By Natalie Holden on March 14, 2018
The United States District Court for the Eastern District of Missouri recently denied an asbestos plaintiff’s motion for reconsideration of the court’s previous grant of defendants’ motion to dismiss for lack of personal jurisdiction. Everett v. Aurora Pump Co., et al., 2017 WL 2778091 (Jan. 11, 2018). In June 2017, the District Court granted several defendants’ motions to dismiss for lack of personal jurisdiction. Defendants had moved to dismiss for lack of personal jurisdiction arguing that the court lacked both specific and general jurisdiction over the defendants. The defendants further argued that having a registered agent in the state was insufficient for personal jurisdiction. The District Court agreed and granted the dismissal. In July 2017, Plaintiffs moved to reconsider those dismissals under Rule 59, arguing that “an intervening change in the law since the parties briefed personal jurisdiction issues.”
Plaintiffs argued that the Supreme Court decision in Bristol-Myers Squibb Co v. Superior Court of California, San Francisco Cty., ___ U.S. ____, 137 S.Ct 1773 (2017) presented new law that warranted the Court to reconsider several of the defendants’ motions to dismiss for lack of personal jurisdiction. They argued that Bristol-Myers noted that its holding might not apply to cases brought in federal court and thus governed by the Fifth Amendment’s due process limitations. Defendants and the Court both noted that this was mere dicta and thus not binding. The Court held that while Rule 59(e) permits a court to alter a judgment it “may not be used to relitigate old matters, or to raise arguments or present evidence that could have been raised prior to the entry of judgment.” The Court denied Plaintiff’s motion, noting first that the decision had been rendered before the Court’s Opinion and thus did not qualify as intervening law, but also noting that Bristol-Myers does not mandate reconsideration because it was based on “settled principles of personal jurisdiction.” The Court noted the Bristol-Myers reiterated that there must be a connection between the forum state and the specific claims at issue in the case.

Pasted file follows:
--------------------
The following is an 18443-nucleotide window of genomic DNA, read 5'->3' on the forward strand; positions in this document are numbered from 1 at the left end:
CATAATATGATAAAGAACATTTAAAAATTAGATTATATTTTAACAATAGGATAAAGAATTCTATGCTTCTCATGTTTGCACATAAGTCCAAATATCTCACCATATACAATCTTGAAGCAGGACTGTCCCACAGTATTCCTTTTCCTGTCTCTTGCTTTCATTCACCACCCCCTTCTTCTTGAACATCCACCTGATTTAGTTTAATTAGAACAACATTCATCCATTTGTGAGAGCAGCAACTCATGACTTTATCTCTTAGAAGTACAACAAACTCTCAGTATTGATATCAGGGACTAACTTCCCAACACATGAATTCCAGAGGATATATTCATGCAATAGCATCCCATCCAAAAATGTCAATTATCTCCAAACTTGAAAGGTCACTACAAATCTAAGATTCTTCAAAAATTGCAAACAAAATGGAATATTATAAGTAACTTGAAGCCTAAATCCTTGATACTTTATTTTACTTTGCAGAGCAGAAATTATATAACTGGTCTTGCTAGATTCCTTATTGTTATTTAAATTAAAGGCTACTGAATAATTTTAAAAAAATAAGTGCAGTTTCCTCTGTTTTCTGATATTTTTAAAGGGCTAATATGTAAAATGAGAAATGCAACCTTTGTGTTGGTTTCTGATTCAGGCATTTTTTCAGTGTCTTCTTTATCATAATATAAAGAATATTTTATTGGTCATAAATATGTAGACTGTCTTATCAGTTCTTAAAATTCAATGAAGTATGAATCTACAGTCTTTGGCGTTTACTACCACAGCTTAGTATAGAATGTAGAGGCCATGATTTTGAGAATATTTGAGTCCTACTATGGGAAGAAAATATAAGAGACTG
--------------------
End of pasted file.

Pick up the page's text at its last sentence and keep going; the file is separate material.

Interestingly, the Bristol-Myers case actually limited the scope of personal jurisdiction and created a more difficult hurdle for plaintiffs to overcome. However, the Everett Court held that there was no change in the law and that the Opinion, Memorandum, and Order should not be altered or amended under rule 59(e).